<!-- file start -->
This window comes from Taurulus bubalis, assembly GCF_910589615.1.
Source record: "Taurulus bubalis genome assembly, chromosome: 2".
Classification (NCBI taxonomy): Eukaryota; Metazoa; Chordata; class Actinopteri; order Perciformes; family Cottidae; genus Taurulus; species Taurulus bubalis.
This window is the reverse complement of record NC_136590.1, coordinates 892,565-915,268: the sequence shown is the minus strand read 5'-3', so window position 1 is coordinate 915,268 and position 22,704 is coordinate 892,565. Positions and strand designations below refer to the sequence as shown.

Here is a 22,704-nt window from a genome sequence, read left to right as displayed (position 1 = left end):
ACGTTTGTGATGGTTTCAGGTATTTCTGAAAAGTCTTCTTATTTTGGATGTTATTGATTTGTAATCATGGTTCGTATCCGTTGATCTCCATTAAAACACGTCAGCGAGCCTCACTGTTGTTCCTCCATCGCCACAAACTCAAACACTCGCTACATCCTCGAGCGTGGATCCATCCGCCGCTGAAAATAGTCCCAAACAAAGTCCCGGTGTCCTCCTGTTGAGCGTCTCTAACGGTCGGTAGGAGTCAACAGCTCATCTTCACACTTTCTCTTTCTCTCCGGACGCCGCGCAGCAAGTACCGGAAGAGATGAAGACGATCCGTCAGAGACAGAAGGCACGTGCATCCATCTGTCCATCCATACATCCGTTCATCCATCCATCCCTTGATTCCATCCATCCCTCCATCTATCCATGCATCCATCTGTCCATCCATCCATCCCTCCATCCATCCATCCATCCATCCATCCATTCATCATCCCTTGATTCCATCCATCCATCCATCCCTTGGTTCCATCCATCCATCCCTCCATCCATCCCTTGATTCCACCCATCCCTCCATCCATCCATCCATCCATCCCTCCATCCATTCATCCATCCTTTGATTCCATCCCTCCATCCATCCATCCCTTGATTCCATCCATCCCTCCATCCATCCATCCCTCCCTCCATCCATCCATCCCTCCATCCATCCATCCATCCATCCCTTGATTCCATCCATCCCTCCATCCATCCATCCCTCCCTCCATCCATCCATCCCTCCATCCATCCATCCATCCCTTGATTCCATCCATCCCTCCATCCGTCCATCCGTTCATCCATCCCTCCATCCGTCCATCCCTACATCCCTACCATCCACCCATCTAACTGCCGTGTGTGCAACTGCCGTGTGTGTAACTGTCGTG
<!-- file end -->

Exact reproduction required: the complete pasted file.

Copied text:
This window comes from Taurulus bubalis, assembly GCF_910589615.1.
Source record: "Taurulus bubalis genome assembly, chromosome: 2".
Classification (NCBI taxonomy): Eukaryota; Metazoa; Chordata; class Actinopteri; order Perciformes; family Cottidae; genus Taurulus; species Taurulus bubalis.
This window is the reverse complement of record NC_136590.1, coordinates 892,565-915,268: the sequence shown is the minus strand read 5'-3', so window position 1 is coordinate 915,268 and position 22,704 is coordinate 892,565. Positions and strand designations below refer to the sequence as shown.

Here is a 22,704-nt window from a genome sequence, read left to right as displayed (position 1 = left end):
ACGTTTGTGATGGTTTCAGGTATTTCTGAAAAGTCTTCTTATTTTGGATGTTATTGATTTGTAATCATGGTTCGTATCCGTTGATCTCCATTAAAACACGTCAGCGAGCCTCACTGTTGTTCCTCCATCGCCACAAACTCAAACACTCGCTACATCCTCGAGCGTGGATCCATCCGCCGCTGAAAATAGTCCCAAACAAAGTCCCGGTGTCCTCCTGTTGAGCGTCTCTAACGGTCGGTAGGAGTCAACAGCTCATCTTCACACTTTCTCTTTCTCTCCGGACGCCGCGCAGCAAGTACCGGAAGAGATGAAGACGATCCGTCAGAGACAGAAGGCACGTGCATCCATCTGTCCATCCATACATCCGTTCATCCATCCATCCCTTGATTCCATCCATCCCTCCATCTATCCATGCATCCATCTGTCCATCCATCCATCCCTCCATCCATCCATCCATCCATCCATCCATTCATCATCCCTTGATTCCATCCATCCATCCATCCCTTGGTTCCATCCATCCATCCCTCCATCCATCCCTTGATTCCACCCATCCCTCCATCCATCCATCCATCCATCCCTCCATCCATTCATCCATCCTTTGATTCCATCCCTCCATCCATCCATCCCTTGATTCCATCCATCCCTCCATCCATCCATCCCTCCCTCCATCCATCCATCCCTCCATCCATCCATCCATCCATCCCTTGATTCCATCCATCCCTCCATCCATCCATCCCTCCCTCCATCCATCCATCCCTCCATCCATCCATCCATCCCTTGATTCCATCCATCCCTCCATCCGTCCATCCGTTCATCCATCCCTCCATCCGTCCATCCCTACATCCCTACCATCCACCCATCTAACTGCCGTGTGTGCAACTGCCGTGTGTGTAACTGTCGTG